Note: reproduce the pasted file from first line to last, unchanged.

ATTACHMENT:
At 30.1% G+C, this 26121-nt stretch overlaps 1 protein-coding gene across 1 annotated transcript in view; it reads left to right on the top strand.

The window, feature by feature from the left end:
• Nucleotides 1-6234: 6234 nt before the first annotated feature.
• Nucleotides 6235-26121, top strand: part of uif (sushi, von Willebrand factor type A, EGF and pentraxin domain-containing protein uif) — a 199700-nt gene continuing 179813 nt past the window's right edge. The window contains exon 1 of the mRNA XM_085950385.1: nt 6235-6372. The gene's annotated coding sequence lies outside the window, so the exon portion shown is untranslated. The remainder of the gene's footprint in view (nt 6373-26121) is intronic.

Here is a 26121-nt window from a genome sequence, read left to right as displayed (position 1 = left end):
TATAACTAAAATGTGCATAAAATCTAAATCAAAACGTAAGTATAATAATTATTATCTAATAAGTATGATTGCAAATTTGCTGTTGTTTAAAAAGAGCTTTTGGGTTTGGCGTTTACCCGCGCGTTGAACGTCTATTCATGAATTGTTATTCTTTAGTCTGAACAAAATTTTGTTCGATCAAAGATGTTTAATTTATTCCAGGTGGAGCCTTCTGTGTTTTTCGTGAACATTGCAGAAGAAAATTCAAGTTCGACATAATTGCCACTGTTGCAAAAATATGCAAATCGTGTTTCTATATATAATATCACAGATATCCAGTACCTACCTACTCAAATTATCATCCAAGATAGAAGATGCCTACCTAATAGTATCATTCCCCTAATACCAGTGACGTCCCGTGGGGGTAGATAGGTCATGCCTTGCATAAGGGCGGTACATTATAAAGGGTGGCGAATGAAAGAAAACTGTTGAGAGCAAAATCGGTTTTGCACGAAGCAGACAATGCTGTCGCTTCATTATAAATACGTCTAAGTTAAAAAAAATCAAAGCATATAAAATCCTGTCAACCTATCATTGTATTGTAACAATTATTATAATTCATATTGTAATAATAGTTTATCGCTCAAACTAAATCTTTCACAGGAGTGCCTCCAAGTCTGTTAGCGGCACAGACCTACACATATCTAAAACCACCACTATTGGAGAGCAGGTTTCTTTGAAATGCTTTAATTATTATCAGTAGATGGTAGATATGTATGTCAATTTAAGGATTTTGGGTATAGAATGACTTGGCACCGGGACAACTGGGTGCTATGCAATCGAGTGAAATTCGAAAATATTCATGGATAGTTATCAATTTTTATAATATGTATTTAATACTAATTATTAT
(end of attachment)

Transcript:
At 30.1% G+C, this 26121-nt stretch overlaps 1 protein-coding gene across 1 annotated transcript in view; it reads left to right on the top strand.

The window, feature by feature from the left end:
• Nucleotides 1-6234: 6234 nt before the first annotated feature.
• Nucleotides 6235-26121, top strand: part of uif (sushi, von Willebrand factor type A, EGF and pentraxin domain-containing protein uif) — a 199700-nt gene continuing 179813 nt past the window's right edge. The window contains exon 1 of the mRNA XM_085950385.1: nt 6235-6372. The gene's annotated coding sequence lies outside the window, so the exon portion shown is untranslated. The remainder of the gene's footprint in view (nt 6373-26121) is intronic.

Here is a 26121-nt window from a genome sequence, read left to right as displayed (position 1 = left end):
TATAACTAAAATGTGCATAAAATCTAAATCAAAACGTAAGTATAATAATTATTATCTAATAAGTATGATTGCAAATTTGCTGTTGTTTAAAAAGAGCTTTTGGGTTTGGCGTTTACCCGCGCGTTGAACGTCTATTCATGAATTGTTATTCTTTAGTCTGAACAAAATTTTGTTCGATCAAAGATGTTTAATTTATTCCAGGTGGAGCCTTCTGTGTTTTTCGTGAACATTGCAGAAGAAAATTCAAGTTCGACATAATTGCCACTGTTGCAAAAATATGCAAATCGTGTTTCTATATATAATATCACAGATATCCAGTACCTACCTACTCAAATTATCATCCAAGATAGAAGATGCCTACCTAATAGTATCATTCCCCTAATACCAGTGACGTCCCGTGGGGGTAGATAGGTCATGCCTTGCATAAGGGCGGTACATTATAAAGGGTGGCGAATGAAAGAAAACTGTTGAGAGCAAAATCGGTTTTGCACGAAGCAGACAATGCTGTCGCTTCATTATAAATACGTCTAAGTTAAAAAAAATCAAAGCATATAAAATCCTGTCAACCTATCATTGTATTGTAACAATTATTATAATTCATATTGTAATAATAGTTTATCGCTCAAACTAAATCTTTCACAGGAGTGCCTCCAAGTCTGTTAGCGGCACAGACCTACACATATCTAAAACCACCACTATTGGAGAGCAGGTTTCTTTGAAATGCTTTAATTATTATCAGTAGATGGTAGATATGTATGTCAATTTAAGGATTTTGGGTATAGAATGACTTGGCACCGGGACAACTGGGTGCTATGCAATCGAGTGAAATTCGAAAATATTCATGGATAGTTATCAATTTTTATAATATGTATTTAATACTAATTATTAT